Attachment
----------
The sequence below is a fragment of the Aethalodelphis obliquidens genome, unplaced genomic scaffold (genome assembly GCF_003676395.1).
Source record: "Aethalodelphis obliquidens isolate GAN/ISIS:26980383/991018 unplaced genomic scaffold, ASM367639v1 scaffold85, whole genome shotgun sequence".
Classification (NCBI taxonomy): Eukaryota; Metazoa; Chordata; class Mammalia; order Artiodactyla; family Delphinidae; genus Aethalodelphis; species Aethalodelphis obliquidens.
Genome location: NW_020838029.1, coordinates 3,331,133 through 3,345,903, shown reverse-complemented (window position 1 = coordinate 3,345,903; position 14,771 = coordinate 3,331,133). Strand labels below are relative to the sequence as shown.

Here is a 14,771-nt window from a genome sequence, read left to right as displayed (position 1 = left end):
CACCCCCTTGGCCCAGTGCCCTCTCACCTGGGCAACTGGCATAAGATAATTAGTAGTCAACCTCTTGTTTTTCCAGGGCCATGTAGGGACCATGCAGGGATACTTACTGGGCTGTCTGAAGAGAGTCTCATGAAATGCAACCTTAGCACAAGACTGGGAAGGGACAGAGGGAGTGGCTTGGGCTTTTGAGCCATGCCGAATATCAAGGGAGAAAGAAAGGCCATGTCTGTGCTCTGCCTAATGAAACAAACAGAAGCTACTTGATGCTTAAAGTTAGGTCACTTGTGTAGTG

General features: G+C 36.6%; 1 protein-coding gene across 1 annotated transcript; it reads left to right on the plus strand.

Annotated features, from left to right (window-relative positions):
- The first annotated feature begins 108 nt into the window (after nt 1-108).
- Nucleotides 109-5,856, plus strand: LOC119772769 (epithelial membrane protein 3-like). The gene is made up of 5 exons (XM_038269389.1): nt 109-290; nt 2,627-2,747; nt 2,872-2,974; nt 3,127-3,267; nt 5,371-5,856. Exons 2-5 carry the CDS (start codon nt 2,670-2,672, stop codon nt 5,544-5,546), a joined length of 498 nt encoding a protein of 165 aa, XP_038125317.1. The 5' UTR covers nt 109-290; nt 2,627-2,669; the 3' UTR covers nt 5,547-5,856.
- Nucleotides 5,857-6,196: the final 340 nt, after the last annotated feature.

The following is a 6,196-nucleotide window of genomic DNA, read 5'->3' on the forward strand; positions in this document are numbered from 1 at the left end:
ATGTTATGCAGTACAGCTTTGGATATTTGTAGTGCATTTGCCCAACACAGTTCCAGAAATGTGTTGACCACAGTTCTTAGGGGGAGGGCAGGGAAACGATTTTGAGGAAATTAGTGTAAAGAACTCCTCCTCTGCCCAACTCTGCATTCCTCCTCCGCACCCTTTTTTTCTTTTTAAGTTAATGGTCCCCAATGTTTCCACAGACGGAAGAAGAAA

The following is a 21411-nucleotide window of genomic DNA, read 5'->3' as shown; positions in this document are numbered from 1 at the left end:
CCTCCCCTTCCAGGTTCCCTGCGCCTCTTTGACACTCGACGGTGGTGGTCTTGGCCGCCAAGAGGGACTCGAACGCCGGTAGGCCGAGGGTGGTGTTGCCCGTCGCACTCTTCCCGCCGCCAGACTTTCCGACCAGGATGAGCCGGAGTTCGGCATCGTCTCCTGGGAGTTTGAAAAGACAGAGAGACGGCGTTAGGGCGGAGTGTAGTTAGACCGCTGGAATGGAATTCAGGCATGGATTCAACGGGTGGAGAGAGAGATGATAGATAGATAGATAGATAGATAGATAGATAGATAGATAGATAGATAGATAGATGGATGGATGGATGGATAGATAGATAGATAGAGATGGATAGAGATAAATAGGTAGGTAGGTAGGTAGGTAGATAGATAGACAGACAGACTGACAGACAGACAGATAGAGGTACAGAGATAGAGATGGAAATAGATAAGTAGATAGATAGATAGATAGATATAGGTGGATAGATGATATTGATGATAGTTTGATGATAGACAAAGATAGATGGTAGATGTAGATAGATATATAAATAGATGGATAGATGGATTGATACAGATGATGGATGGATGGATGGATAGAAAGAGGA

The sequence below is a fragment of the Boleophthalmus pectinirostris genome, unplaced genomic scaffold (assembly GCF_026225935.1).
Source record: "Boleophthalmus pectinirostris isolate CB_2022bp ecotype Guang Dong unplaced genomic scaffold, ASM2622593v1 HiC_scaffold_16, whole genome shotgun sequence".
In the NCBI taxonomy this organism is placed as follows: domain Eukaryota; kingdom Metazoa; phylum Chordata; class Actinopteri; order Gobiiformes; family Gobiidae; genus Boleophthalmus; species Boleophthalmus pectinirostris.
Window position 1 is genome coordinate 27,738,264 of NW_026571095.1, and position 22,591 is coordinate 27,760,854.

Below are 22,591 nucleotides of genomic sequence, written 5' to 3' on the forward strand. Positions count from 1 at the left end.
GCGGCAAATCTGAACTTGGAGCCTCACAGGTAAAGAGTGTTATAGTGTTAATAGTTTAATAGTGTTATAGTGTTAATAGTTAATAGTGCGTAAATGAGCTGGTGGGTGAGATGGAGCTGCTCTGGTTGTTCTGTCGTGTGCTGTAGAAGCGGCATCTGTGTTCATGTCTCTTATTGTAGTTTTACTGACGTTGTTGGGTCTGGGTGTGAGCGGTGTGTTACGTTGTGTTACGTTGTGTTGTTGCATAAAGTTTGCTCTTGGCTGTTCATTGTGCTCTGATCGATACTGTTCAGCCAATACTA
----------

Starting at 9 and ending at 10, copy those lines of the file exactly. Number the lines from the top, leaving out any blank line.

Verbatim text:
- The first annotated feature begins 108 nt into the window (after nt 1-108).
- Nucleotides 109-5,856, plus strand: LOC119772769 (epithelial membrane protein 3-like). The gene is made up of 5 exons (XM_038269389.1): nt 109-290; nt 2,627-2,747; nt 2,872-2,974; nt 3,127-3,267; nt 5,371-5,856. Exons 2-5 carry the CDS (start codon nt 2,670-2,672, stop codon nt 5,544-5,546), a joined length of 498 nt encoding a protein of 165 aa, XP_038125317.1. The 5' UTR covers nt 109-290; nt 2,627-2,669; the 3' UTR covers nt 5,547-5,856.